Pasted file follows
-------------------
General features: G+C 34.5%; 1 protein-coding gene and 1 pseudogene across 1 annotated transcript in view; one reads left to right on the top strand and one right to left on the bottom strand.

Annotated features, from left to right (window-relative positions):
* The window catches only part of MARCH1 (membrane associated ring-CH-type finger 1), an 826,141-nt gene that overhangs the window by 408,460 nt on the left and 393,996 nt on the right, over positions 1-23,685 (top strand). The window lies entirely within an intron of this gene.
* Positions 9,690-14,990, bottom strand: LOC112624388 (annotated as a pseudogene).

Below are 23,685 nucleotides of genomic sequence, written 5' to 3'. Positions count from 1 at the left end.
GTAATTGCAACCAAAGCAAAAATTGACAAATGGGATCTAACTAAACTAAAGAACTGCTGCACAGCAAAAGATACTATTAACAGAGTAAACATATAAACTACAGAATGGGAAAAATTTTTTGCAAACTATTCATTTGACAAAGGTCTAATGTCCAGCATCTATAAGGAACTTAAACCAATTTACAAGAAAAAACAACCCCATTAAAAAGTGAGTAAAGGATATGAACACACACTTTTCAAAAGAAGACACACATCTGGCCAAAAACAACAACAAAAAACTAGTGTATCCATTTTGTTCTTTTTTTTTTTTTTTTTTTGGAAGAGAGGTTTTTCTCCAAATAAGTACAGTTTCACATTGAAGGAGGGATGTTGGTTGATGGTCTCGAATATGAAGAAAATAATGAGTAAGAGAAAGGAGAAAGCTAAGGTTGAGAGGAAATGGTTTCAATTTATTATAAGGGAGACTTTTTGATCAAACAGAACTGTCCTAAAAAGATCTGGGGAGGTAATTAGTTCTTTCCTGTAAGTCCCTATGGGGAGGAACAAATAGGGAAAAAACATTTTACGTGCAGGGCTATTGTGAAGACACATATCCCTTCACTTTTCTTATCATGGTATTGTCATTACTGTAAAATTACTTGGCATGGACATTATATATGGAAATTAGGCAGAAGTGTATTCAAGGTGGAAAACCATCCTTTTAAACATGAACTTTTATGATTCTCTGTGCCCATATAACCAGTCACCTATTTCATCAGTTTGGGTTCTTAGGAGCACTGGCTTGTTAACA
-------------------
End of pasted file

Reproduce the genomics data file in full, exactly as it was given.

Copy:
General features: G+C 34.5%; 1 protein-coding gene and 1 pseudogene across 1 annotated transcript in view; one reads left to right on the top strand and one right to left on the bottom strand.

Annotated features, from left to right (window-relative positions):
* The window catches only part of MARCH1 (membrane associated ring-CH-type finger 1), an 826,141-nt gene that overhangs the window by 408,460 nt on the left and 393,996 nt on the right, over positions 1-23,685 (top strand). The window lies entirely within an intron of this gene.
* Positions 9,690-14,990, bottom strand: LOC112624388 (annotated as a pseudogene).

Below are 23,685 nucleotides of genomic sequence, written 5' to 3'. Positions count from 1 at the left end.
GTAATTGCAACCAAAGCAAAAATTGACAAATGGGATCTAACTAAACTAAAGAACTGCTGCACAGCAAAAGATACTATTAACAGAGTAAACATATAAACTACAGAATGGGAAAAATTTTTTGCAAACTATTCATTTGACAAAGGTCTAATGTCCAGCATCTATAAGGAACTTAAACCAATTTACAAGAAAAAACAACCCCATTAAAAAGTGAGTAAAGGATATGAACACACACTTTTCAAAAGAAGACACACATCTGGCCAAAAACAACAACAAAAAACTAGTGTATCCATTTTGTTCTTTTTTTTTTTTTTTTTTTGGAAGAGAGGTTTTTCTCCAAATAAGTACAGTTTCACATTGAAGGAGGGATGTTGGTTGATGGTCTCGAATATGAAGAAAATAATGAGTAAGAGAAAGGAGAAAGCTAAGGTTGAGAGGAAATGGTTTCAATTTATTATAAGGGAGACTTTTTGATCAAACAGAACTGTCCTAAAAAGATCTGGGGAGGTAATTAGTTCTTTCCTGTAAGTCCCTATGGGGAGGAACAAATAGGGAAAAAACATTTTACGTGCAGGGCTATTGTGAAGACACATATCCCTTCACTTTTCTTATCATGGTATTGTCATTACTGTAAAATTACTTGGCATGGACATTATATATGGAAATTAGGCAGAAGTGTATTCAAGGTGGAAAACCATCCTTTTAAACATGAACTTTTATGATTCTCTGTGCCCATATAACCAGTCACCTATTTCATCAGTTTGGGTTCTTAGGAGCACTGGCTTGTTAACA